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dc.contributor.author Wang, Andrew
dc.contributor.author Cabell, Christopher Hayden
dc.contributor.author Lalani, Tahaniyat
dc.contributor.author Benjamin, Daniel Kelly
dc.contributor.author Fowler, Vance Garrison Jr.
dc.contributor.author Corey, Ralph
dc.contributor.author Chu, Vivian Hou
dc.date.accessioned 2012-10-30T19:29:43Z
dc.date.available 2012-10-30T19:29:43Z
dc.date.issued 2010-03
dc.identifier.citation Lalani, T., C. H. Cabell, et al. (2010). "Analysis of the Impact of Early Surgery on In-Hospital Mortality of Native Valve Endocarditis." Circulation 121(8): 1005-1013. en_US
dc.identifier.uri http://hdl.handle.net/10161/5963
dc.description.abstract Background— The impact of early surgery on mortality in patients with native valve endocarditis (NVE) is unresolved. This study sought to evaluate valve surgery compared with medical therapy for NVE and to identify characteristics of patients who are most likely to benefit from early surgery. Methods and Results— Using a prospective, multinational cohort of patients with definite NVE, the effect of early surgery on in-hospital mortality was assessed by propensity-based matching adjustment for survivor bias and by instrumental variable analysis. Patients were stratified by propensity quintile, paravalvular complications, valve perforation, systemic embolization, stroke, Staphylococcus aureus infection, and congestive heart failure. Of the 1552 patients with NVE, 720 (46%) underwent early surgery and 832 (54%) were treated with medical therapy. Compared with medical therapy, early surgery was associated with a significant reduction in mortality in the overall cohort (12.1% [87/720] versus 20.7% [172/832]) and after propensity-based matching and adjustment for survivor bias (absolute risk reduction [ARR] −5.9%, P<0.001). With a combined instrument, the instrumental-variable–adjusted ARR in mortality associated with early surgery was −11.2% (P<0.001). In subgroup analysis, surgery was found to confer a survival benefit compared with medical therapy among patients with a higher propensity for surgery (ARR −10.9% for quintiles 4 and 5, P=0.002) and those with paravalvular complications (ARR −17.3%, P<0.001), systemic embolization (ARR −12.9%, P=0.002), S aureus NVE (ARR −20.1%, P<0.001), and stroke (ARR −13%, P=0.02) but not those with valve perforation or congestive heart failure. Conclusions— Early surgery for NVE is associated with an in-hospital mortality benefit compared with medical therapy alone. en_US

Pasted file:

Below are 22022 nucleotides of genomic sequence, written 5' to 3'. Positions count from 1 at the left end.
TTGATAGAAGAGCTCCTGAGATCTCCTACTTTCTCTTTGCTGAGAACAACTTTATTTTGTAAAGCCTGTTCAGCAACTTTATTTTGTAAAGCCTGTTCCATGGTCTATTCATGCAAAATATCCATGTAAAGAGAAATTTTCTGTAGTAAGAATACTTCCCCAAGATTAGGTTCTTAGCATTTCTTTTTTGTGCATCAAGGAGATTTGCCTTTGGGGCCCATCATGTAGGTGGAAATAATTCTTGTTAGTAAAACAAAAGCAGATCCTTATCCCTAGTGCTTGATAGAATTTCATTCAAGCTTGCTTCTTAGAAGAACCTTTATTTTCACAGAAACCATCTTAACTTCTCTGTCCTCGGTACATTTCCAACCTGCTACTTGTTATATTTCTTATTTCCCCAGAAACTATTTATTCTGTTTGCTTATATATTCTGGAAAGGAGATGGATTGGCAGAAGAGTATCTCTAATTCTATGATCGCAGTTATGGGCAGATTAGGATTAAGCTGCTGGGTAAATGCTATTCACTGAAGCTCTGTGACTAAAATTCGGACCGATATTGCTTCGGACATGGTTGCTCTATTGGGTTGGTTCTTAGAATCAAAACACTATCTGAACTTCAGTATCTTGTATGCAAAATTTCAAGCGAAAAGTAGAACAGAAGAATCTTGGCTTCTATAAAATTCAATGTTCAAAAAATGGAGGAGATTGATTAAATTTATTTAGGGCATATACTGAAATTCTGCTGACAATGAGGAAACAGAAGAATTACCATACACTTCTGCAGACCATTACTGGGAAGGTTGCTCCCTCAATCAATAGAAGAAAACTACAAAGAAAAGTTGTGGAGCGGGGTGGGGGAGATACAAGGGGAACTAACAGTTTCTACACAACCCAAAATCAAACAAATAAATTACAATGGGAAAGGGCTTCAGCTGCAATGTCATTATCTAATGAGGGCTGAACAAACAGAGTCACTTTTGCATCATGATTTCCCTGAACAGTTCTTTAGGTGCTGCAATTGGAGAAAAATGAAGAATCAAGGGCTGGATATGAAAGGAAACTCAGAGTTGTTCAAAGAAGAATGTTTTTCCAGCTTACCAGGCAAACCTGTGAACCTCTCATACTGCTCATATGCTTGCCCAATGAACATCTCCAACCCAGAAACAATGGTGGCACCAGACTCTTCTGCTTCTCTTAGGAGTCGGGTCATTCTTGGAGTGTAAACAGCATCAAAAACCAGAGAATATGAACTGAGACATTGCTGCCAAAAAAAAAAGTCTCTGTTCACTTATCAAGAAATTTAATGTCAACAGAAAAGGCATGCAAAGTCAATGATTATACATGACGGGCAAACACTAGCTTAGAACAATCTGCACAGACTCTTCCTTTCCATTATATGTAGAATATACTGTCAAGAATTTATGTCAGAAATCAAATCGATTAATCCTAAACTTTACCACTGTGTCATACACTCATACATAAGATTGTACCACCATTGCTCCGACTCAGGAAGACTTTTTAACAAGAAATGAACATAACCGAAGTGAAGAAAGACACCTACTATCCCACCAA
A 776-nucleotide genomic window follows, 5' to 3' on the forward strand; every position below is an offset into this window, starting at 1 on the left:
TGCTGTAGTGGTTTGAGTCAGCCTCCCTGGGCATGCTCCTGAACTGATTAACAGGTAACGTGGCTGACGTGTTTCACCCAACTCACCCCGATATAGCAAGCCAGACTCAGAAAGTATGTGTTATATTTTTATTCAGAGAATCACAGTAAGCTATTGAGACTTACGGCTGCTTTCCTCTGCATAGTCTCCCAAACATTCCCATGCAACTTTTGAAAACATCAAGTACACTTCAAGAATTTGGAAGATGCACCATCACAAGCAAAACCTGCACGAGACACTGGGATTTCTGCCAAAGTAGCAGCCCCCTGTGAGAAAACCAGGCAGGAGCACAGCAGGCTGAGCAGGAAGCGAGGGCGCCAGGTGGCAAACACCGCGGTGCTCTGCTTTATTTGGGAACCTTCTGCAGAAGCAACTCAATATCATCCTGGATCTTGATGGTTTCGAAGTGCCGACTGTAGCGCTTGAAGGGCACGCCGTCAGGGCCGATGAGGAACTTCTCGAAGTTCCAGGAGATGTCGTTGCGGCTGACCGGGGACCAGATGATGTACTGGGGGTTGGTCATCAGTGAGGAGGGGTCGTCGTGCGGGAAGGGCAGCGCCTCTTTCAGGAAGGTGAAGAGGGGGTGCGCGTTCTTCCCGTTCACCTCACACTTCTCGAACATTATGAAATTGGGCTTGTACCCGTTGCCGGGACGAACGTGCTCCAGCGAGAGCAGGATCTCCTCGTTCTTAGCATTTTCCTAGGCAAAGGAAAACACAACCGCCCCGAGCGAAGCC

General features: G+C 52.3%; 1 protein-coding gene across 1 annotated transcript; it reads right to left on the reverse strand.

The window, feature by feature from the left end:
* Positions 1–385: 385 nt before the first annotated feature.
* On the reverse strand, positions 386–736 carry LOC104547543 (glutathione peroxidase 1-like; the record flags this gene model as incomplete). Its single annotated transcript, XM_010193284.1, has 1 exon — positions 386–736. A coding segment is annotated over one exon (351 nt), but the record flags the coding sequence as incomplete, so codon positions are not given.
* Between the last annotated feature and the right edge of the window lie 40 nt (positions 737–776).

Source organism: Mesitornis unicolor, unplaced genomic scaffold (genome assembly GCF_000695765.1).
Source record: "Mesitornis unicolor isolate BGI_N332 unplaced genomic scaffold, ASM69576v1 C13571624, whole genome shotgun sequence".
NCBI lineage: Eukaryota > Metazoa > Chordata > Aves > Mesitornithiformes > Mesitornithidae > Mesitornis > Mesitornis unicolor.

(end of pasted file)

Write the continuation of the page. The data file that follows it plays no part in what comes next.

dc.publisher American Heart Association en_US
dc.relation.isversionof doi:10.1161/CIRCULATIONAHA.109.864488 en_US
dc.subject surgery en_US
dc.subject endocarditis en_US
dc.subject drug therapy en_US
dc.subject hospital mortality en_US
dc.title Analysis of the Impact of Early Surgery on In-Hospital Mortality of Native Valve Endocarditis en_US
dc.type Article en_US
duke.description.endpage 1013 en_US
duke.description.issue 8 en_US
duke.description.startpage 1005 en_US
duke.description.volume 121 en_US
dc.relation.journal Circulation en_US

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